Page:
It is ironic that people like Trump are experts when it comes to construction. They don’t actually build anything tangible, but they excel at throwing up metaphorical walls that frustrate, infuriate, and have the capability of hurting many. While I have to keep in mind that Trump hasn’t ever been officially diagnosed as having Narcissistic Personality Disorder (NPD) he exhibits the characteristics of it. Mind you, I am not an expert at diagnosing emotional disorders, but I, and many others have first-hand experience dealing with people who behave similarly to him. That’s why we are triggered by this mendacious, King Lear-ish despot who thinks he has absolute power over the entire world.

It shouldn’t surprise anyone with a narcissistic person, or persons in their lives that Trump is fixated on building a wall. People like him throw up invisible walls that can make life unnecessarily challenging for the rest of us. While these metaphorical walls don’t require any financial commitment, they can be both physically and emotionally devastating. Just look at the havoc the current government shutdown is causing: there are currently 800,000 government employees who are either working without pay, or furloughed until Trump decides to cave on his ridiculous request of $5 billion to build his imaginary wall. And the longer this goes on, the worse it will get. Entire agencies will have to shutter completely in order to satisfy the whims of someone who is categorically unfit to be in the position he holds. If that doesn’t scare you, you are ass-up and completely clueless.

Think for a moment about all those difficult people we must deal with who unhesitatingly throw up barriers that we are tasked with dismantling. It could be a family member, a friend, or colleague who habitually gets in our face with manufactured obstacles we must tear down. And we expend Herculean effort trying to deal with these, to the point where we are the ones who have to seek support to deal with the crises they cause. Meanwhile the “builder” of the wall stands back and gleefully relishes the frenzy before them. People get hurt, and the builder exhibits little to no empathy for the fabrication of anguish being wrought.

Those of you reading this who have had the incredible luck to be spared from a Trump in your life should pay close attention to what is happening. Either you are in denial, or you have some serious emotional issues. Many mental health experts will tell you that narcissists are beyond help and are not capable of changing. My personal solution to dealing with a narcissistic person is to cut them off completely. It is the only way to save yourself; the hell with what the narcissist is thinking or feeling – you must put yourself first in the equation and do whatever is necessary to get yourself as far away from this person, or persons, as possible.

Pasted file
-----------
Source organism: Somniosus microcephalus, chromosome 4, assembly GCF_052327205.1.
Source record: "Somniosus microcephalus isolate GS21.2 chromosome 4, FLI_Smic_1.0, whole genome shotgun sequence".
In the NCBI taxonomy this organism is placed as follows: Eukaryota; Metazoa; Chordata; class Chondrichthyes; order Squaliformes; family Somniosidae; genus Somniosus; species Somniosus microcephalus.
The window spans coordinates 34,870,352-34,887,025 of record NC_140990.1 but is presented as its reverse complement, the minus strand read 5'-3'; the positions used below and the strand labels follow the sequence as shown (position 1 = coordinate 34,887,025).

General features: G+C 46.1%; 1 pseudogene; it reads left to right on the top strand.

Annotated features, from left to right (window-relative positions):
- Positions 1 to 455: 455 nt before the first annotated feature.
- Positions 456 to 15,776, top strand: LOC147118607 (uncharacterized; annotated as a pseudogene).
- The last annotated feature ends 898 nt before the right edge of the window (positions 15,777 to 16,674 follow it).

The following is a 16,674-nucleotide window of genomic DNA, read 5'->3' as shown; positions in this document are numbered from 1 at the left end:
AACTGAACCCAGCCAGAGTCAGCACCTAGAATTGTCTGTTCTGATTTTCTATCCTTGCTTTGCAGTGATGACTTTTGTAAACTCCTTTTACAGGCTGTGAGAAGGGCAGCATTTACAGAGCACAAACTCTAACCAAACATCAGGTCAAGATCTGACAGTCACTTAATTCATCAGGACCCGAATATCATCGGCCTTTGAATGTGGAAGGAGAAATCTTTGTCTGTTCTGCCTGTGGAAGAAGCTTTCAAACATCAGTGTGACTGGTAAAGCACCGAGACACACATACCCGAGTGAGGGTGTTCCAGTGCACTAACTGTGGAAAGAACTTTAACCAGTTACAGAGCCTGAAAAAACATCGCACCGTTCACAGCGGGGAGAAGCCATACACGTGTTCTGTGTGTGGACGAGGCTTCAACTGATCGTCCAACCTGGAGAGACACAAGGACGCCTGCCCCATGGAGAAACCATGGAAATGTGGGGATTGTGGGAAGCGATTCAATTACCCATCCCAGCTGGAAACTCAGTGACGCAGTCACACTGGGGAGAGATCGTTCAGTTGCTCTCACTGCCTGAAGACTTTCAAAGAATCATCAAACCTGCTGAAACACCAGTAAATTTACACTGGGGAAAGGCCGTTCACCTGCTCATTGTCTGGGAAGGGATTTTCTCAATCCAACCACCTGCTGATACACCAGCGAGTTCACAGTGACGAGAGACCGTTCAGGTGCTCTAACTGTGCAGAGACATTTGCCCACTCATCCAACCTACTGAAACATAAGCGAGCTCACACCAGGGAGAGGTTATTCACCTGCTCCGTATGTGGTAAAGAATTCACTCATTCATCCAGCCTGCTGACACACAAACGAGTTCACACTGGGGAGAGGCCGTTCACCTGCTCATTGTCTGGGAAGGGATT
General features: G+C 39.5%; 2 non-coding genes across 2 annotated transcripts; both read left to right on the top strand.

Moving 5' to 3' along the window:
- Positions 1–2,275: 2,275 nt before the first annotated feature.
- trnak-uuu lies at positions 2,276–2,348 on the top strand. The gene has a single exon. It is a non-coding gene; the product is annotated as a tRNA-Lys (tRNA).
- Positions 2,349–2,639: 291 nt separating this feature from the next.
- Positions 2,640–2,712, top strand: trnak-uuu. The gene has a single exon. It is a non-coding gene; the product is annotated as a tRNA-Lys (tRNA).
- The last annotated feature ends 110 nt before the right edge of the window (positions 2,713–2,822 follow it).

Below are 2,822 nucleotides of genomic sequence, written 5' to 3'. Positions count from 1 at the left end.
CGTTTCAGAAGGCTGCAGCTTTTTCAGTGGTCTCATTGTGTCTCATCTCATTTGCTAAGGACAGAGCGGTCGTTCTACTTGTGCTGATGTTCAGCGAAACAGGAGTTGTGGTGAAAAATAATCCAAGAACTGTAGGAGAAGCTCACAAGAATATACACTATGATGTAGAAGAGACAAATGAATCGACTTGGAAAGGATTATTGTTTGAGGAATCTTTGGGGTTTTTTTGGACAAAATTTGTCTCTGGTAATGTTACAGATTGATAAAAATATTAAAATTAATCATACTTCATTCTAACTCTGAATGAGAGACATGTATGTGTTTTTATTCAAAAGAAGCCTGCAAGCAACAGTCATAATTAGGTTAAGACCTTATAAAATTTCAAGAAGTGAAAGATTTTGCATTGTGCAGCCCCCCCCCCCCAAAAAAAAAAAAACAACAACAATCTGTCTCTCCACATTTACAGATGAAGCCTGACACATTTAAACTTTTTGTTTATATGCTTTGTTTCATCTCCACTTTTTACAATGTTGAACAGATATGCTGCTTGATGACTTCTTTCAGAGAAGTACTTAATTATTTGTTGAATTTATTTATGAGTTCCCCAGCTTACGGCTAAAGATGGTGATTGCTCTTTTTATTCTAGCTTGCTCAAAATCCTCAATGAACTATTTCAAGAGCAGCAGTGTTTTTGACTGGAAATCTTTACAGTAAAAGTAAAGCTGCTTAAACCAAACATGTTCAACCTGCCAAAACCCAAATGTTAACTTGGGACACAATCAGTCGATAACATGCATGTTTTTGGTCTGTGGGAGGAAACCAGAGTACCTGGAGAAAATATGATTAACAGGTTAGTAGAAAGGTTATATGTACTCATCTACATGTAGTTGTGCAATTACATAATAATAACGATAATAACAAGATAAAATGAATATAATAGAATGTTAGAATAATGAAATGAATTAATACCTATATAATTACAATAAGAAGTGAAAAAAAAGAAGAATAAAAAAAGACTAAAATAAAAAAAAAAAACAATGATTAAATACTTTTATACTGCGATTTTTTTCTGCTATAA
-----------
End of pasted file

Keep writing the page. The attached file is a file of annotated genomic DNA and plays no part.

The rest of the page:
It’s too bad getting rid of Trump won’t be so easy. Years from now, he will likely be a case study in psychology programs at schools all over the world. He will join the ranks of Hitler, Stalin, Mussolini, and other malignant figures in history who caused the death and destruction of millions. That is, if we’re still around to contemplate the damage he has done.

Getting Banned From Twitter

I never thought I’d say this, but I have something in common with batshit crazy conspiracy theorist Alex Jones. Both of us are banned from Twitter.  It seems I am guilty of violating Twitter’s policy of “abusive behavior” because I tweeted something unsavory to the social media platform’s founder, Jack Dorsey.

I may have spent almost two years absent from blogging, but I have been very active on Twitter. After Donald Trump was elected president (I hate saying/writing that), Twitter became a screaming-into-the void outlet for me, because, when has it ever been possible to directly communicate with a United States president? I mean, besides writing a letter addressed to 1600 Pennsylvania Avenue? I became so active on Twitter, I believe the number of times I told Donald Trump to go fuck himself is probably upwards of several hundred. I’ve said other things as well, but I believe my use of the word “fuck” would be considered prolific.

Truth be told, my account was limited by Twitter a couple of times before my permanent suspension was handed out. I can’t remember what the first time was for (thanks, chemo brain), and it was for only 12 hours. The second time, I had the audacity to call odious Fox News pundit, Tomi Lahren, a “bimbo”, and for that I could not tweet for seven days.

Earlier this month, after reading a Washington Post article about Jack Dorsey’s visit to Myanmar to meditate, I channeled my vitriol for his cluelessness into a tweet to that castigated him for visiting a country guilty of ethnic cleansing.